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Stars move relative to many frames of reference. We can use the CBR for this question, I suppose, but it may not matter. Their momentum p=mass x velocity.

Stars lose mass as it is converted to energy. Percentage-wise it isn't much, but it is tons per second, so it isn't negligible. What happens to the momentum of the star as it loses mass? Presumably it is conserved, so does the velocity of the star increase? Or does the overall system carry off some momentum with the energy, leaving the stellar velocity constant?

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    $\begingroup$ This contains far too many questions. I'll answer the main one. $\endgroup$ – Rob Jeffries Nov 6 '17 at 2:00
  • $\begingroup$ This would apply to any hot object that radiates heat in all directions, not just stars. It's an interesting application to conservation of energy that I'd never considered. Ultimately I think the problem can be simplified by taking a moving object and imagining two photons flying off it in opposite directions. From any frame of reference the photon traveling in the direction of the object would carry with it more energy and more momentum. The speed should remain unchanged given equal photon emissions in opposite directions, but doing the math would be an interesting exercise. $\endgroup$ – userLTK Nov 6 '17 at 3:08
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    $\begingroup$ As Rob implied, please edit your text down to the main question. $\endgroup$ – Jan Doggen Nov 6 '17 at 8:56
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Momentum is conserved. But it is the momentum of the system as a whole. The energy released by nuclear fusion escapes as a result of neutrinos and radiation. If these emissions are isotropic (the same in all directions), or at least with no hemispheric asymmetry, then NO net momentum is removed from the star, it is not accelerated and therefore its velocity with respect to any reference frame remains unchanged. It's momentum in that rest frame is then reduced by the percentage of mass that it has lost. The lost momentum exists in the escaping radiation and neutrinos which will appear anisotropic in any frame of reference other than the rest frame of the star.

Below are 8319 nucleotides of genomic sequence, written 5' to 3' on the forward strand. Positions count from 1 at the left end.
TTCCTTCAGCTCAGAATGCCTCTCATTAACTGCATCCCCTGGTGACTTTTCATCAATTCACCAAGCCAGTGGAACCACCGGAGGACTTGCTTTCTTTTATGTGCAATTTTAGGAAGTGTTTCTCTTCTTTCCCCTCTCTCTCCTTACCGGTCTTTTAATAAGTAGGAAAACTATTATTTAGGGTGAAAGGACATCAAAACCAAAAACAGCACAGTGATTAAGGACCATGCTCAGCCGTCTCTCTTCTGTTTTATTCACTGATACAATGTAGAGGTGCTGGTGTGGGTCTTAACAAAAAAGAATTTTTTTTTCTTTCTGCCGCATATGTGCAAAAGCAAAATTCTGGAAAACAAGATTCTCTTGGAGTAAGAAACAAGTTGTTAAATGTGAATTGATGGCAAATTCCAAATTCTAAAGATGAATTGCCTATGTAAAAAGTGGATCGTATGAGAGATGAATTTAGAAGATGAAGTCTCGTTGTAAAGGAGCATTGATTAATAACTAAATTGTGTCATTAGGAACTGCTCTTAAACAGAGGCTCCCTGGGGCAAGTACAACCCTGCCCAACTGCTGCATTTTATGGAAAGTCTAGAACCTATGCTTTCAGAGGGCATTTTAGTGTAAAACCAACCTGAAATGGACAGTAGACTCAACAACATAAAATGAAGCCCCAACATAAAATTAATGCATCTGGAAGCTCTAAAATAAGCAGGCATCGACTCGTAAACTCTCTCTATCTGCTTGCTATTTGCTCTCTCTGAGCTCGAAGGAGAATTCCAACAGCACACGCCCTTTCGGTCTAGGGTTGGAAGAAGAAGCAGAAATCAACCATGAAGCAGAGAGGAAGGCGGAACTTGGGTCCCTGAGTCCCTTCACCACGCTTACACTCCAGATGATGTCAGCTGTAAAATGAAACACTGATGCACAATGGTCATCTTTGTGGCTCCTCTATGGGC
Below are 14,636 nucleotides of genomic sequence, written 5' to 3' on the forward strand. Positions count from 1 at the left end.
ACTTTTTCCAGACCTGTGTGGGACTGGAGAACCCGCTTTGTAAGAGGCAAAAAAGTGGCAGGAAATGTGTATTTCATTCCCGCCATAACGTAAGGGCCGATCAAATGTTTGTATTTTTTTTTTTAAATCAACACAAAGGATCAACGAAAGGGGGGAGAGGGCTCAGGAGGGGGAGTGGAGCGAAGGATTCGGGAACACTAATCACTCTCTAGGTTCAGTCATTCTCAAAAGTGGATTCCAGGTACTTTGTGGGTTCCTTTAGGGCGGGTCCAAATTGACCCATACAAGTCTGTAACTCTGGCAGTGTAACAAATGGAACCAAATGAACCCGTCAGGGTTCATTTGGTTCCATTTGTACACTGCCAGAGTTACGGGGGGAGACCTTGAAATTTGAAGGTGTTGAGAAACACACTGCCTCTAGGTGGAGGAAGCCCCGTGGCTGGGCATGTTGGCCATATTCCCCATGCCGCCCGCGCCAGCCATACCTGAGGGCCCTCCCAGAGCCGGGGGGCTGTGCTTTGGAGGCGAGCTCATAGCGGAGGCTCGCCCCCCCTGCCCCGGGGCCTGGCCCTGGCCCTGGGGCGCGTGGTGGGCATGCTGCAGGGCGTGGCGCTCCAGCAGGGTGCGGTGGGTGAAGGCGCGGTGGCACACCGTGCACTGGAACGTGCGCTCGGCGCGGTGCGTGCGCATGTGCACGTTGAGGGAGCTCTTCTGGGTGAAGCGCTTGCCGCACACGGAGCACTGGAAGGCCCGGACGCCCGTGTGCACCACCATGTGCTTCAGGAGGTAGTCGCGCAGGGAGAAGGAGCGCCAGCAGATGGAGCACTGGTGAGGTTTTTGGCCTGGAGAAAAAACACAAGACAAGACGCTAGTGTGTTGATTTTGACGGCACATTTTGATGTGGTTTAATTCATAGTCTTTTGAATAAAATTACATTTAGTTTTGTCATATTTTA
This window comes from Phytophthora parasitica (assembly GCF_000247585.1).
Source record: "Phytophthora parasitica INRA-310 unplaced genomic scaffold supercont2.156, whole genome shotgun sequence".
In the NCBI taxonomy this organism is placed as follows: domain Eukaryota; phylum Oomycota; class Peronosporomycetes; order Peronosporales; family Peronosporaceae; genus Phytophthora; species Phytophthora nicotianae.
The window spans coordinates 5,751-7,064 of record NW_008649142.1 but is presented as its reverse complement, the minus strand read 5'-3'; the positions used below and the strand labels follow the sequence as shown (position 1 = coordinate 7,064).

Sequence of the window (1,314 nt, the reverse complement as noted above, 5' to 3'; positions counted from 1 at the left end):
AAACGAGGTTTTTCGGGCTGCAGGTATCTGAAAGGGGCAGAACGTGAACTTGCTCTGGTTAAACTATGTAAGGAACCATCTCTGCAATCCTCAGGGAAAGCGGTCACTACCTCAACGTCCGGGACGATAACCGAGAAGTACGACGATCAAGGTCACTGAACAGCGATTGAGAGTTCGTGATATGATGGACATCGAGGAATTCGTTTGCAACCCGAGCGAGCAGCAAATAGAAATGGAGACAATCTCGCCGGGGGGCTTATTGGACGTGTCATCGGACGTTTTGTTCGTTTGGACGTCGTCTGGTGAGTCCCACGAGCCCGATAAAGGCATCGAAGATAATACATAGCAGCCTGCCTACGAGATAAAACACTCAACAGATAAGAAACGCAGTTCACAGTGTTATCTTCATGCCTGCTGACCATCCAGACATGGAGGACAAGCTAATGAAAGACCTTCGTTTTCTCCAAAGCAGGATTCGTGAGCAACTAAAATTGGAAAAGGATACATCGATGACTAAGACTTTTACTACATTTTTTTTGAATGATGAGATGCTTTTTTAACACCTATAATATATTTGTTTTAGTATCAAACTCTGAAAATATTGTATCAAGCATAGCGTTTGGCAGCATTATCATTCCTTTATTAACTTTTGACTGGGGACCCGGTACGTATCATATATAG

In practice most radiation loss is fairly symmetric, if not spherically, then at least not in the sense that more radiation does not emerge from one hemisphere. I am not sure about neutrinos, but I see no reason for asymmetric emission and these are a fairly minor component in any case.

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  • $\begingroup$ Agree & understand theory & analysis. Nicely explained. The question then is whether data agrees with theory. Clearly we observe Doppler, & when the math is done it will probably account for the lost 'p'. Has anyone done the math? I have never heard of Doppler shifts of neutrinos. That may be a measurement limitation. Still, we also observe stars accelerating, & DE is invoked. If the 'p' balance of a star, with actual measured flux and Doppler of photons & neutrinos, is done & comes us short, perhaps DE is unnecessary. Just wondering if anyone has actually done the math and compared to theory. $\endgroup$ – Tom Sullivan Nov 6 '17 at 11:28
  • $\begingroup$ It may not even take actual measured values. A rough estimate might be doable with an understanding of the fusion reactions and necessary radiation/neutrino fluxes to maintain a star at a constant temperature. $\endgroup$ – Tom Sullivan Nov 6 '17 at 11:41
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    $\begingroup$ @TomSullivan If you want to ask what the experimental verification of conservation of momentum is, then do that on Physics SE. I have no idea where you're going with questioning the need for DE. Galaxy redshifts do not come from individual stars and I emphasised, mass/radiation loss does not change stellar velocity. $\endgroup$ – Rob Jeffries Nov 6 '17 at 12:26

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